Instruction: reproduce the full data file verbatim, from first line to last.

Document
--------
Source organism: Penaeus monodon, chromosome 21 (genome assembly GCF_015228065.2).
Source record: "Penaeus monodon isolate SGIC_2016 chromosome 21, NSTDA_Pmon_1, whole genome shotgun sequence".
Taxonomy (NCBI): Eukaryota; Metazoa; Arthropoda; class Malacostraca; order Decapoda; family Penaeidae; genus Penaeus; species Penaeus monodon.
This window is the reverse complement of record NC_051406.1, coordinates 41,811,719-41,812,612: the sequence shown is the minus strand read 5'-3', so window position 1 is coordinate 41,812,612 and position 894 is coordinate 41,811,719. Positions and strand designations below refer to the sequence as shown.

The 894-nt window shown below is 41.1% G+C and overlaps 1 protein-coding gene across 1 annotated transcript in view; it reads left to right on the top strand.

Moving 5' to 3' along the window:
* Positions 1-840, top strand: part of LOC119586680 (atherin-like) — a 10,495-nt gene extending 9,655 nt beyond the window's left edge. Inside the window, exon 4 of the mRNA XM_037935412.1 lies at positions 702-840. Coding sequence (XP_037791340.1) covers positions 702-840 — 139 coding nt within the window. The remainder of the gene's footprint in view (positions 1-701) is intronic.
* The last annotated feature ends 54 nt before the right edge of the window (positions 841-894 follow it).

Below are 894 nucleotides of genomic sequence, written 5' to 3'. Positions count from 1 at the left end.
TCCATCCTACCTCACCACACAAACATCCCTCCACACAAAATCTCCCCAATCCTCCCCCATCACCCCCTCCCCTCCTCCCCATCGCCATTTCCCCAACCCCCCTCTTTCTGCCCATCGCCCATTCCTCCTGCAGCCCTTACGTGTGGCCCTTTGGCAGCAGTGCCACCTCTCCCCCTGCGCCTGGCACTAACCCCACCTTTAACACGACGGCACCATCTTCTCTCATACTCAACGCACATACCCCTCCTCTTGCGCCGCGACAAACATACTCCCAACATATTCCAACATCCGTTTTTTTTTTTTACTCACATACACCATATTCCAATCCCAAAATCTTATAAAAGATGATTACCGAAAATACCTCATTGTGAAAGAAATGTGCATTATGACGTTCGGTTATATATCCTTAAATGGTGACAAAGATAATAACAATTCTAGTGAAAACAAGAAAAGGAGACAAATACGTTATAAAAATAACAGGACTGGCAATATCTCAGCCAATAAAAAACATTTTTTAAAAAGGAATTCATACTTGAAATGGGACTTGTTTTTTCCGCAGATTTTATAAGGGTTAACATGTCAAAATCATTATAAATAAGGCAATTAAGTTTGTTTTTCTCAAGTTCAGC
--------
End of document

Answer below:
Source organism: Penaeus monodon, chromosome 21 (genome assembly GCF_015228065.2).
Source record: "Penaeus monodon isolate SGIC_2016 chromosome 21, NSTDA_Pmon_1, whole genome shotgun sequence".
Taxonomy (NCBI): Eukaryota; Metazoa; Arthropoda; class Malacostraca; order Decapoda; family Penaeidae; genus Penaeus; species Penaeus monodon.
This window is the reverse complement of record NC_051406.1, coordinates 41,811,719-41,812,612: the sequence shown is the minus strand read 5'-3', so window position 1 is coordinate 41,812,612 and position 894 is coordinate 41,811,719. Positions and strand designations below refer to the sequence as shown.

The 894-nt window shown below is 41.1% G+C and overlaps 1 protein-coding gene across 1 annotated transcript in view; it reads left to right on the top strand.

Moving 5' to 3' along the window:
* Positions 1-840, top strand: part of LOC119586680 (atherin-like) — a 10,495-nt gene extending 9,655 nt beyond the window's left edge. Inside the window, exon 4 of the mRNA XM_037935412.1 lies at positions 702-840. Coding sequence (XP_037791340.1) covers positions 702-840 — 139 coding nt within the window. The remainder of the gene's footprint in view (positions 1-701) is intronic.
* The last annotated feature ends 54 nt before the right edge of the window (positions 841-894 follow it).

Below are 894 nucleotides of genomic sequence, written 5' to 3'. Positions count from 1 at the left end.
TCCATCCTACCTCACCACACAAACATCCCTCCACACAAAATCTCCCCAATCCTCCCCCATCACCCCCTCCCCTCCTCCCCATCGCCATTTCCCCAACCCCCCTCTTTCTGCCCATCGCCCATTCCTCCTGCAGCCCTTACGTGTGGCCCTTTGGCAGCAGTGCCACCTCTCCCCCTGCGCCTGGCACTAACCCCACCTTTAACACGACGGCACCATCTTCTCTCATACTCAACGCACATACCCCTCCTCTTGCGCCGCGACAAACATACTCCCAACATATTCCAACATCCGTTTTTTTTTTTTACTCACATACACCATATTCCAATCCCAAAATCTTATAAAAGATGATTACCGAAAATACCTCATTGTGAAAGAAATGTGCATTATGACGTTCGGTTATATATCCTTAAATGGTGACAAAGATAATAACAATTCTAGTGAAAACAAGAAAAGGAGACAAATACGTTATAAAAATAACAGGACTGGCAATATCTCAGCCAATAAAAAACATTTTTTAAAAAGGAATTCATACTTGAAATGGGACTTGTTTTTTCCGCAGATTTTATAAGGGTTAACATGTCAAAATCATTATAAATAAGGCAATTAAGTTTGTTTTTCTCAAGTTCAGC